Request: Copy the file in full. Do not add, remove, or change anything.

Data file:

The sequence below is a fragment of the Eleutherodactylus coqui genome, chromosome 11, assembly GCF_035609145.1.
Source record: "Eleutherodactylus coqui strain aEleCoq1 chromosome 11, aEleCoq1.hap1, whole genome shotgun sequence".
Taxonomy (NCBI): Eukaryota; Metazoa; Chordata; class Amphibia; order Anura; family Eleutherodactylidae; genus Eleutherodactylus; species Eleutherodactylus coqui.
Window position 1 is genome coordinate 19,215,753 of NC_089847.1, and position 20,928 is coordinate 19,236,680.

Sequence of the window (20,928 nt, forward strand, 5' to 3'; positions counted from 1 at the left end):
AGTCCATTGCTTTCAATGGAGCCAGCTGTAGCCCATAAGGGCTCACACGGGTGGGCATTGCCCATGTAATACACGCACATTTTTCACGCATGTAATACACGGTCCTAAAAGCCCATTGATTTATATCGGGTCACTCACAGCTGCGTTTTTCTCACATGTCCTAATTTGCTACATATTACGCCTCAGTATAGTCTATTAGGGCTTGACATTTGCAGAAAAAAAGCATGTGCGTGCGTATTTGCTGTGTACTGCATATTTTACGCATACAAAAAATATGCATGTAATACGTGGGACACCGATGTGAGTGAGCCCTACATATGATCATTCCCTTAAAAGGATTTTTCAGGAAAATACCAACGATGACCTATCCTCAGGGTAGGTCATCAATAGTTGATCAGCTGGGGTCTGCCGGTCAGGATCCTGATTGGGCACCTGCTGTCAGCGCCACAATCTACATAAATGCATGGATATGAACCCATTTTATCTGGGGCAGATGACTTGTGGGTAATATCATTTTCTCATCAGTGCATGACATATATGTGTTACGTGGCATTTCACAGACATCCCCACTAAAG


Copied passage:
The sequence below is a fragment of the Eleutherodactylus coqui genome, chromosome 11, assembly GCF_035609145.1.
Source record: "Eleutherodactylus coqui strain aEleCoq1 chromosome 11, aEleCoq1.hap1, whole genome shotgun sequence".
Taxonomy (NCBI): Eukaryota; Metazoa; Chordata; class Amphibia; order Anura; family Eleutherodactylidae; genus Eleutherodactylus; species Eleutherodactylus coqui.
Window position 1 is genome coordinate 19,215,753 of NC_089847.1, and position 20,928 is coordinate 19,236,680.

Sequence of the window (20,928 nt, forward strand, 5' to 3'; positions counted from 1 at the left end):
AGTCCATTGCTTTCAATGGAGCCAGCTGTAGCCCATAAGGGCTCACACGGGTGGGCATTGCCCATGTAATACACGCACATTTTTCACGCATGTAATACACGGTCCTAAAAGCCCATTGATTTATATCGGGTCACTCACAGCTGCGTTTTTCTCACATGTCCTAATTTGCTACATATTACGCCTCAGTATAGTCTATTAGGGCTTGACATTTGCAGAAAAAAAGCATGTGCGTGCGTATTTGCTGTGTACTGCATATTTTACGCATACAAAAAATATGCATGTAATACGTGGGACACCGATGTGAGTGAGCCCTACATATGATCATTCCCTTAAAAGGATTTTTCAGGAAAATACCAACGATGACCTATCCTCAGGGTAGGTCATCAATAGTTGATCAGCTGGGGTCTGCCGGTCAGGATCCTGATTGGGCACCTGCTGTCAGCGCCACAATCTACATAAATGCATGGATATGAACCCATTTTATCTGGGGCAGATGACTTGTGGGTAATATCATTTTCTCATCAGTGCATGACATATATGTGTTACGTGGCATTTCACAGACATCCCCACTAAAG